How to Save the Economy and Slow Climate Change at the Same Time

With Heidi Garrett-Peltier

Imagine: The year 2034, late October.

America is no longer dependent on coal and foreign oil.  Consumption of these fossil fuels is down by 60 and 40 percent, respectively.  Natural gas consumption is down by 30 percent.  Fall is in the air as the U.S. is nearing the end of a perfectly unremarkable hurricane season.

Meanwhile, the economy is nearing full-employment as job opportunities have been created that put people back to work who were looking for jobs or who had given up hope of finding any.

Coincidence? Or the result of a sustained and major investment in clean energy?

Polls show that Americans are increasingly accepting the reality of climate change, but they aren’t ready to do something about it yet. That’s partly because many Americans have not yet accepted how serious the consequences of climate change could be. But it’s also because we fall for the old myth that what’s good for the environment is bad for the economy. When it comes to addressing climate change, that couldn’t be farther from the truth.

Enter a new report from the Center for American Progress and the University of Massachusetts Political Economy Research Institute. Four years in the making, this in-depth study quantifies the level of investment in the U.S. that would be needed to meet carbon emission reduction targets through a combination of energy efficiency measures and investment in clean energy. And the program it proposes would generate 2.7 million net new jobs.

A few words about that number: 2.7 million jobs.  That’s almost the number of officially unemployed workers (those who are actively looking for work) in the economy today (3.0 million). It’s larger than the number of workers who are “marginally attached” – those who were looking for work previously but no longer count as unemployed because they’ve given up the search. In other words, adding 2.7 million new jobs would significantly transform an economy that’s been hobbling out of the recession. So, what’s the price tag for this rosy future?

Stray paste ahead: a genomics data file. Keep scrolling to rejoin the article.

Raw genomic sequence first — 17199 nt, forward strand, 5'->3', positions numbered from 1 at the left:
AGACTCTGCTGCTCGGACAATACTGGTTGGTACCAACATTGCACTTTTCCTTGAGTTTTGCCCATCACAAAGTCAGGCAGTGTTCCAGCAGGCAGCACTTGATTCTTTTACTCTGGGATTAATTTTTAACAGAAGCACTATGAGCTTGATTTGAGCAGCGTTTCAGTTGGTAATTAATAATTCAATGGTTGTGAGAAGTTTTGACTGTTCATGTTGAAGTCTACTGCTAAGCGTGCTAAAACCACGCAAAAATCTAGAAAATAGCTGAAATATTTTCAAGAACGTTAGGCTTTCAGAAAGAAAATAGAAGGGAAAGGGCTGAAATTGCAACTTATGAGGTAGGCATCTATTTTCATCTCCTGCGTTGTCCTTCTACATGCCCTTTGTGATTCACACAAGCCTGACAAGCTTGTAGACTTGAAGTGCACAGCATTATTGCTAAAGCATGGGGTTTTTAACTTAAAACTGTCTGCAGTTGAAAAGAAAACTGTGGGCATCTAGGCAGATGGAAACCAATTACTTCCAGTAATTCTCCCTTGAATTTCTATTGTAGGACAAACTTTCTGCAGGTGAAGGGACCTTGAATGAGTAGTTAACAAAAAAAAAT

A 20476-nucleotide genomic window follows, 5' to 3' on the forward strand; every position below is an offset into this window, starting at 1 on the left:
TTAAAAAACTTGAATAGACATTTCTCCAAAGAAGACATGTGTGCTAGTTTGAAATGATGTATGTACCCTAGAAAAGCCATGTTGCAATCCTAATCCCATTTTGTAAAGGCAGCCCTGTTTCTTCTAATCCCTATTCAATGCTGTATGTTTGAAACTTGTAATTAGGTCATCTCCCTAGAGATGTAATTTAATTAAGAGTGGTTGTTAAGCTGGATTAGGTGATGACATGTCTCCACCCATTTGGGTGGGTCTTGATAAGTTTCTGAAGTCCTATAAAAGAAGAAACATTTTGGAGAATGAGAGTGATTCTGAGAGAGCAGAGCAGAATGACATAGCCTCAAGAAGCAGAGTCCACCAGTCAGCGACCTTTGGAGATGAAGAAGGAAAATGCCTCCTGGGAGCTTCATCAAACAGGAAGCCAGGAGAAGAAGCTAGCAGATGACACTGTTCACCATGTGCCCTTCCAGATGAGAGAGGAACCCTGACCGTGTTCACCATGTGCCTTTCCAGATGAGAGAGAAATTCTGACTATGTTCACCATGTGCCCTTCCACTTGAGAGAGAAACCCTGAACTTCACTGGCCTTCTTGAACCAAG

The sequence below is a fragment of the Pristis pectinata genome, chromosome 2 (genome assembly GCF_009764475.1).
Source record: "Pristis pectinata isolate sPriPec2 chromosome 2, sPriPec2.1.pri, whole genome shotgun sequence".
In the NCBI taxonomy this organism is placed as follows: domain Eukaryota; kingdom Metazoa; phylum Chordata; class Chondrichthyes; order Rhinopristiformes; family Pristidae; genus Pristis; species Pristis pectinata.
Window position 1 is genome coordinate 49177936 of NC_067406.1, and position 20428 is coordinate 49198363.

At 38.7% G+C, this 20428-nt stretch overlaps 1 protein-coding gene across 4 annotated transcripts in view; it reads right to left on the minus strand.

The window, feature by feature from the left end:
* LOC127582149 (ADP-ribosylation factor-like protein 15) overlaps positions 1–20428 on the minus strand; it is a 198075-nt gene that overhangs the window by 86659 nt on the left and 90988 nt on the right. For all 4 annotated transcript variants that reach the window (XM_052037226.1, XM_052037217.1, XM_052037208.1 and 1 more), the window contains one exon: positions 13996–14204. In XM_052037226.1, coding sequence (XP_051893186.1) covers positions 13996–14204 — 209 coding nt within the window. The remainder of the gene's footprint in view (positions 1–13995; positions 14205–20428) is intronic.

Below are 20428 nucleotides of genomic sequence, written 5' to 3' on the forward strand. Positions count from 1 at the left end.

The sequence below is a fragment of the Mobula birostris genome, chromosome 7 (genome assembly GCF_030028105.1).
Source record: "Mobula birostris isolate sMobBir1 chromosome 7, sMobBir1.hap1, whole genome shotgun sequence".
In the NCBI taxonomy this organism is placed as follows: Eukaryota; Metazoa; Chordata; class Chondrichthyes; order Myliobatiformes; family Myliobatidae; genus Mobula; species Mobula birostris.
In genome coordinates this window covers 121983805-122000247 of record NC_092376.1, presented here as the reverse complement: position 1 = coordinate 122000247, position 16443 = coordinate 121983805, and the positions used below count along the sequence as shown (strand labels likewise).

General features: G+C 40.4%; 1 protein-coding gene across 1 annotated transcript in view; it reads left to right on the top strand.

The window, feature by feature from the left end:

The study estimates that reducing carbon emissions to the target levels, and creating 2.7 million jobs in the process, would require an investment of $200 billion a year, for twenty years.  Without doubt, that’s a lot of money, especially compared to the $44 to $60 billion in clean energy investments in recent years.

But it’s doable. An investment of $200 billion represents 1.5 percent of current GDP.  The fiscal impact of the clean energy program could be neutral – or even positive.  For instance, the authors show that a carbon cap or tax could generate enough revenue to fund the initiative – and still funnel 75% of its proceeds back to taxpayers. With a carbon cap or tax, the entire $200 billion set of investments would have no negative effect on our country’s bottom line. None. No new accumulating debt. And still 2.7 million net new jobs.

But a cap or tax on carbon, as the authors note, is politically doubtful, good policy though it may be. So they estimate what the fiscal impact would be without it.  In this case, in which there are no revenues from a carbon cap or tax, the clean energy program would require about $55 billion in government expenditures.  But this would leverage, through financial incentives and regulatory mechanisms, an additional $150 billion of private investments so that the government’s share is only 25% of overall investments in creating a clean energy economy.

This sort of public-private partnership is not a new idea. Michael Likosky of the Century Foundation has been writing for years about the huge potential to fund American infrastructure–such as that needed to move to sustainable energy sources—through an infrastructure bank relying jointly on public and private funds.

To put the public component of such an investment in context, $55 billion is just slightly more than the government pays to a single Pentagon contractor, Lockheed Martin, in a single year ($44 billion in 2013).  The U.S. spent, on average, $120 billion per year over the last 12 years fighting in Iraq and Afghanistan, with little to show for it. Even before the situation with ISIS escalated, President Obama requested $60 billion in war funds for 2015, when we would officially be drawing down troops in Afghanistan. Compared to these dubious investments, the payoffs from investing in slowing climate change are clear –  including the national security payoff of reducing U.S. dependence on Middle East oil.

The CAP/ PERI study emphasizes that it’s not too late: Climate scientists say there is still time to stabilize the earth’s temperature. And it’s not too late for our economy, either: By capitalizing on our ingenuity and work ethic and leveraging private investment as we’ve always done, we can also demonstrate that the U.S. is still an economic superpower. Climate change is a problem we can afford to fix.

Heidi Garrett-Peltier is Assistant Research Professor at the Political Economy Research Institute and an author of the study.

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